This management study including consecutive outpatients suspected of having deep vein thrombosis of the legs shows that it is safe to withhold repeated ultrasound testing in patients with normal ultrasound and SimpliRED D-dimer test results at presentation. The combination of a low clinical pretest probability with either a normal compression ultrasound test or a normal D-dimer test result appears to be equally safe in refuting the diagnosis of deep vein thrombosis. Refuting the diagnosis on the basis of a normal compression ultrasound test result, a normal D-dimer test result, or a low clinical pretest probability alone is not safe.
There is so far only limited information on the effects of antithrombotic regimens on the incidence of angina pectoris. However, because angina is a powerful predictor of major events of coronary heart disease, these effects should be evaluated. Warfarin has an immediate effect on blood coagulability and thrombosis, and recent evidence suggests that it may exert some of its benefit through a delayed effect, perhaps on the vessel wall. The study by Knottenbelt et al provides some, though far from conclusive, support for a delayed effect and also suggests that low-dose aspirin may increase rather than reduce the incidence of angina. However, the value of aspirin in the prevention of nonfatal myocardial infarction is reemphasized, as is the benefit of combined treatment with low-intensity anticoagulation and aspirin in preventing both fatal and nonfatal events of coronary heart disease.
Anger can trigger myocardial ischemia. We examined the risk of premature and total cardiovascular disease (CVD) associated with anger during early adult life in a prospective study of 1055 men followed up to 48 years. A total of 205 men developed CVD, 77 before age 55 years (defined as premature disease). The highest level of anger in response to stress, compared with lower levels, was associated with an increased risk of premature CVD, including premature coronary heart disease and myocardial infarction, but not total CVD. Anger predicts incidence of premature CVD.
Mean concentrations of total cholesterol (TC) among adults have declined in the United States for decades. Whether the decline has been due to prevention of high TC levels or to treatment of high TC levels once present is not known. Goff et al examined changes in the entire distribution of TC levels across US birth cohorts as sampled in the National Health Examination Survey and the National Health and Nutrition Examination Surveys I, II, and III. Data were analyzed on 49 536 participants born between 1887 and 1975 and examined at ages 18 through 74 years between 1959 and 1994. The entire distribution of TC has shifted to lower concentrations during this period. This downward shift supports the contention that a strong prevention effect occurred in the US population during the period 1959 through 1994. Greater understanding of this dramatic change could support future cardiovascular disease prevention efforts.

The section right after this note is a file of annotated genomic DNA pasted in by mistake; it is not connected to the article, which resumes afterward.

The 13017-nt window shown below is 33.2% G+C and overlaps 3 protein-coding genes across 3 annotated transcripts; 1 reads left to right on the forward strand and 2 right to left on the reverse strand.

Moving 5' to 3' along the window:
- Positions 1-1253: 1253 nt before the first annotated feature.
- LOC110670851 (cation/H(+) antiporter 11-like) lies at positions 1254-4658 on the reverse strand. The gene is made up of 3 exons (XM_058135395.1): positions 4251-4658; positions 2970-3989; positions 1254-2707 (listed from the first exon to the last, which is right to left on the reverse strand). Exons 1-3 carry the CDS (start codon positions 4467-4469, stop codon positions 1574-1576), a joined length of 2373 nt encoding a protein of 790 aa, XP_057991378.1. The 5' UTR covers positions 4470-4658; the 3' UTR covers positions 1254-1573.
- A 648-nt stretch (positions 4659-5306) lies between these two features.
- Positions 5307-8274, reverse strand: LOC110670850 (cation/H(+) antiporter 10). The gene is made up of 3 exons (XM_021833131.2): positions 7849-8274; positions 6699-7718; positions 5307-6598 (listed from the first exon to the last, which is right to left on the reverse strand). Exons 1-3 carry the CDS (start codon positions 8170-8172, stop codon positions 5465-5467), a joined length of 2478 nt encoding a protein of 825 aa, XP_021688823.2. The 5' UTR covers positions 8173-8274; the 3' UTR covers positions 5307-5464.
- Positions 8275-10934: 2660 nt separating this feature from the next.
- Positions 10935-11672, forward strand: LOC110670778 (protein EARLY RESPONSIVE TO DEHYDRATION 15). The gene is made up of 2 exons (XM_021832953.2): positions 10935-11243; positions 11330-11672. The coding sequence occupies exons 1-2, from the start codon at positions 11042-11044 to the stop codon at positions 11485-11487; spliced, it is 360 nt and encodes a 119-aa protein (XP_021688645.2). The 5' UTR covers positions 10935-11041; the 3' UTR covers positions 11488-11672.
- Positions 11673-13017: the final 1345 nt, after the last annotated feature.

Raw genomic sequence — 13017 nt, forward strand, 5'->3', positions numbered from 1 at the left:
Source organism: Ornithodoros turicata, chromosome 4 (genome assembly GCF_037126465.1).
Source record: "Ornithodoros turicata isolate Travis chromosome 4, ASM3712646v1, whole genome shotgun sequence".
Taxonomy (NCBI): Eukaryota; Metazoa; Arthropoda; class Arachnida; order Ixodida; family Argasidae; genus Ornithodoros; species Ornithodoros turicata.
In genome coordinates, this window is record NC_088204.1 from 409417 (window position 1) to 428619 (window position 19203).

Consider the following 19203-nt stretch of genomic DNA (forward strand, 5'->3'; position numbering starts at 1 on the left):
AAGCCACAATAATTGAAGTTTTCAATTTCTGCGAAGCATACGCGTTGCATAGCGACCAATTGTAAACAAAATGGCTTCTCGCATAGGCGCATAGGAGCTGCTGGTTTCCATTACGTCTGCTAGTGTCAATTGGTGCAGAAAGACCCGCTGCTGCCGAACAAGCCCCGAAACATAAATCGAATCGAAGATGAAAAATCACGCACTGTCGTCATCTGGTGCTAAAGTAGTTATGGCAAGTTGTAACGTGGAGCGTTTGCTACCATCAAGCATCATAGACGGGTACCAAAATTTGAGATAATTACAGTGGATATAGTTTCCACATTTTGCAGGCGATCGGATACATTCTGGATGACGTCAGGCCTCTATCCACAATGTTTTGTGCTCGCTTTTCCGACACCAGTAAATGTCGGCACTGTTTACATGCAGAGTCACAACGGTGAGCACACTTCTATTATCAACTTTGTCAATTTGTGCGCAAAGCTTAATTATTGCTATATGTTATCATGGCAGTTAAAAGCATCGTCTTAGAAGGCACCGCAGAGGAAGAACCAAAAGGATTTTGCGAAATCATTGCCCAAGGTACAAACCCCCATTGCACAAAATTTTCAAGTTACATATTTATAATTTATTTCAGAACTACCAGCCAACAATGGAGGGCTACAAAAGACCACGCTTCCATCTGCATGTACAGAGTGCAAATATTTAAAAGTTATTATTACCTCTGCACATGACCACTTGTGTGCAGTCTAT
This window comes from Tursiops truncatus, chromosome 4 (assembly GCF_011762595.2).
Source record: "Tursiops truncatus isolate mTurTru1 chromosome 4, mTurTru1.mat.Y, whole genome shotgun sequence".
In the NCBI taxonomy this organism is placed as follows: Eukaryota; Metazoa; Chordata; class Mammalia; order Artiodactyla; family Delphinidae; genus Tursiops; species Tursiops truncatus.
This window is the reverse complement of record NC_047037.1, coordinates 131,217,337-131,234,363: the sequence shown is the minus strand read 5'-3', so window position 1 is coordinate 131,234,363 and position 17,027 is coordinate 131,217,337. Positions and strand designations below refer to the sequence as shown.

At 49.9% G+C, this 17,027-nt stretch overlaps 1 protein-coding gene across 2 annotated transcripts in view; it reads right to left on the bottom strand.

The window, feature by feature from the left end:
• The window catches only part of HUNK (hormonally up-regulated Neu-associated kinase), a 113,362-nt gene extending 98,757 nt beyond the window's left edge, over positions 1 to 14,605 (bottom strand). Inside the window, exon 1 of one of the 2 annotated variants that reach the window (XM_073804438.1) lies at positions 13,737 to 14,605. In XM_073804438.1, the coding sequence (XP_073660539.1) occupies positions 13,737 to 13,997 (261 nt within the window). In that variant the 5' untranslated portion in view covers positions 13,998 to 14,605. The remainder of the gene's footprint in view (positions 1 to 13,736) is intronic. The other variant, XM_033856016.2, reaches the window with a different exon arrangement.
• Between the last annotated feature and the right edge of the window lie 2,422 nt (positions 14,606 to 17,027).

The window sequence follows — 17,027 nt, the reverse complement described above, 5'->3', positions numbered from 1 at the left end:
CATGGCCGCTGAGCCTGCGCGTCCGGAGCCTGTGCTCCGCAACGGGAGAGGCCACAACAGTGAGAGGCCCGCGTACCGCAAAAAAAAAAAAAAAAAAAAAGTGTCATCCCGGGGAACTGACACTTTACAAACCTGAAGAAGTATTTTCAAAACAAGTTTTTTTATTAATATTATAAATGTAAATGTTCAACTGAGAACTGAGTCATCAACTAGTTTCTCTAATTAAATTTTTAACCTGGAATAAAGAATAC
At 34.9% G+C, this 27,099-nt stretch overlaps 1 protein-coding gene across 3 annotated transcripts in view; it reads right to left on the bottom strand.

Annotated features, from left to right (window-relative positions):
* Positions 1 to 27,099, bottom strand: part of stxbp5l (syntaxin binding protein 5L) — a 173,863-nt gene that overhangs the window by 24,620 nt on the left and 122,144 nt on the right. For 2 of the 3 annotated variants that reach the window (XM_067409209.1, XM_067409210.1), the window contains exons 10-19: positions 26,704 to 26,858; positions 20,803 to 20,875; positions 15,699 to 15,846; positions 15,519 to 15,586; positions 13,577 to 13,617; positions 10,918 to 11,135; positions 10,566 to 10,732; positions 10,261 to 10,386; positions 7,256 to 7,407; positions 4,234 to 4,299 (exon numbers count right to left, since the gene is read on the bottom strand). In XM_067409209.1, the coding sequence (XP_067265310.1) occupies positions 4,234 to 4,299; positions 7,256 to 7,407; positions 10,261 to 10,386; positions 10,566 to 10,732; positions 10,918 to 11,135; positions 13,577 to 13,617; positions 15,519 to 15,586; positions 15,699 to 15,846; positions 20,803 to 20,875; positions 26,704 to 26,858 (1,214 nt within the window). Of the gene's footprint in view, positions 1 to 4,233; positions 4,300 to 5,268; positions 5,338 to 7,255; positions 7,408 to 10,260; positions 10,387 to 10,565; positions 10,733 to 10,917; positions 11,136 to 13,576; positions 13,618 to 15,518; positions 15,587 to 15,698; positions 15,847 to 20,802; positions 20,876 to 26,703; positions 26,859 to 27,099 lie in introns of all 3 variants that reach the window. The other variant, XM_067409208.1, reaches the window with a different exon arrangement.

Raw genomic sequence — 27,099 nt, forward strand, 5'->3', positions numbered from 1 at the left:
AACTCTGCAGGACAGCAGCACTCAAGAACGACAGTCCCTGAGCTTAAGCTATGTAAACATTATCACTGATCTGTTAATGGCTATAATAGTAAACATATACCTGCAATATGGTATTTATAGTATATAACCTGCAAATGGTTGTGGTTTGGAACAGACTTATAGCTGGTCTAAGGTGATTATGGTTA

Human immunodeficiency virus (HIV) testing efforts targeted to only symptomatic patients are inadequate to identify the one third of HIV-positive people in the United States who are unaware of their infection. In their study, Walensky et al implemented 1993 Centers for Disease Control and Prevention recommendations and offered routine HIV counseling and testing to inpatients in an urban Boston (Mass) hospital. This program identified nearly twice the number of HIV infections as background testing alone. Patients who were tested during the program, who would likely not have been tested if this initiative had not been in place, had an estimated HIV seroprevalence of 3.8% (95% confidence interval, 1.8%-5.8%). The authors have shown that offering voluntary, routine inpatient HIV counseling and testing can be successful as a screening program and in identifying a substantial number of patients with undiagnosed HIV infection who can be informed, counseled, and linked to care and treatment.
Dotted lines represent 95% upper and lower confidence intervals.
In This Issue of Archives of Internal Medicine. Arch Intern Med. 2002;162(8):863. doi:10.1001/archinte.162.8.863